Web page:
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Ways to Help Your Child Calm Down

Every child has moments with large bursts of energy or frustration.  However, some children may find it difficult to calm down on their own. Helping your child calm down well will create positive development opportunities that will prepare them for future activities at school, the park, or other social opportunities.  At Speech Source Therapy, Inc., our occupational therapist can help your child learn numerous ways to calm down easily.

child calm down

Common Techniques to Help Calm Down

Sing as Loud as Possible

Though it may seem completely opposite of calming down, singing loudly to their favorite song can help change your child’s mood by releasing endorphins.

Take a Hot Bath

Often when your child is restless a nice warm bath will allow them to unwind especially if you include their favorite bath toys.

Push a Wall

Sometimes children just need to release built-up energy in order to relax.  Pushing against a wall will allow them to exert a large amount of energy and eventually tire their body physically.  The physical motions release mood-altering endorphins to allow them to become relaxed.

Pop Bubble Wrap

Most people get a sense of enjoyment from popping the little bubbles in bubble wrapt.  The sensory-stimulating activity is a simple way to encourage calmness and concentration when your child needs a few moments to wind down.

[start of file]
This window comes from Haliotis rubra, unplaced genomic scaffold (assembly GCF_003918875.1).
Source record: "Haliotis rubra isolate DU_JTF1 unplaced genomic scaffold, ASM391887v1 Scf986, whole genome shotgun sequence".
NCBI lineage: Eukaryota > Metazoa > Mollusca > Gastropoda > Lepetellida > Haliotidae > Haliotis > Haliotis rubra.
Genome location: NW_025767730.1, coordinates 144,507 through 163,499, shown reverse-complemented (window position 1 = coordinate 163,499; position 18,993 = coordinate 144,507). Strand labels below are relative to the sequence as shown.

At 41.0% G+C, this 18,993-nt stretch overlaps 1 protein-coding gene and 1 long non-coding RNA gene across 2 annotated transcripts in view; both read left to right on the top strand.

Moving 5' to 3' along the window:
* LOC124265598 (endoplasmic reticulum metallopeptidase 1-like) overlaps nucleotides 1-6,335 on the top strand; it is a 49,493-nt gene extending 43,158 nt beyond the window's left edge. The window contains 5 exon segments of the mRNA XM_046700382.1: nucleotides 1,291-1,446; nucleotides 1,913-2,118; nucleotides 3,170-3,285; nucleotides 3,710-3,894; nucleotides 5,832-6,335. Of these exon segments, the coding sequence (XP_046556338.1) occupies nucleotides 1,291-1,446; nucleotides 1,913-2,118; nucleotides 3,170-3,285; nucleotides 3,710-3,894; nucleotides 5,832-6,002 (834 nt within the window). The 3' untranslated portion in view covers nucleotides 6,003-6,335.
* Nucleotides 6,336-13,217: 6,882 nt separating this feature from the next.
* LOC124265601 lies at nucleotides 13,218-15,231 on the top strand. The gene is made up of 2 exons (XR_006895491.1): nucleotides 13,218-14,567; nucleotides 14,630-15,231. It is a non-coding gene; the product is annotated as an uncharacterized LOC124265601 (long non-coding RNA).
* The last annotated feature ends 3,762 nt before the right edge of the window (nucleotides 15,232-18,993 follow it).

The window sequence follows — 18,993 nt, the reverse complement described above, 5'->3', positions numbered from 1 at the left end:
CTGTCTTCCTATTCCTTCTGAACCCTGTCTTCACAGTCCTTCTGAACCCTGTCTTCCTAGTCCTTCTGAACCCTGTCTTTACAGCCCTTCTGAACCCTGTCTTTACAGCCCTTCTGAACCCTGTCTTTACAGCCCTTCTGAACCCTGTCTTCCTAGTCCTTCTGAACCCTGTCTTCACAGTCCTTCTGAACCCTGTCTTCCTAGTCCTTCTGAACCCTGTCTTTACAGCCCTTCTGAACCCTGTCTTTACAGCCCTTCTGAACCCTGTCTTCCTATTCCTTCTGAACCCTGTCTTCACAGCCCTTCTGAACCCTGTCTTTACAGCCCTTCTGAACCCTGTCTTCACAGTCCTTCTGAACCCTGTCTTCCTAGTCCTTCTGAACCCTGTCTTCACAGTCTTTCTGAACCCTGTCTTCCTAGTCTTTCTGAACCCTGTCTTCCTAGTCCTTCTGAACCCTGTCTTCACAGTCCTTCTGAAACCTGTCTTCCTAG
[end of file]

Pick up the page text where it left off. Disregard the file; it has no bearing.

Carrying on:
Take a Walk

Getting out in the fresh air and taking a leisurely walk often creates a sense of calm for children.  By focusing on their steps, listening for outdoor creatures, or watching the wind blow the treetops allows your child to focus and release any pent up energy.

How Can an Occupational Therapist Help?

If you are finding it challenging to help your child find the best technique to calm down, we would love the opportunity to help your child.  Our skilled occupational therapist in Los Angeles understands the difficulty many children face when learning to regulate their bodies.  By working individually with your child, we can help find the best practices to relax in various situations.  To schedule your appointment, contact our offices at SFV: (818) 788-4121 or LA: (213) 493-6698.

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Activities to Help Improve Your Child’s Memory Skills

Often a child’s memory skills can be challenged when beginning kindergarten or throughout elementary school.  The change in pace or higher academic demands can create an opportunity to further develop your child’s cognitive skills.  Many parents find that a speech therapist in Los Angeles can help their child discover tools to help develop their memory skills.  Often speech therapists recommend activities to help strengthen memory ability.  Common activities include: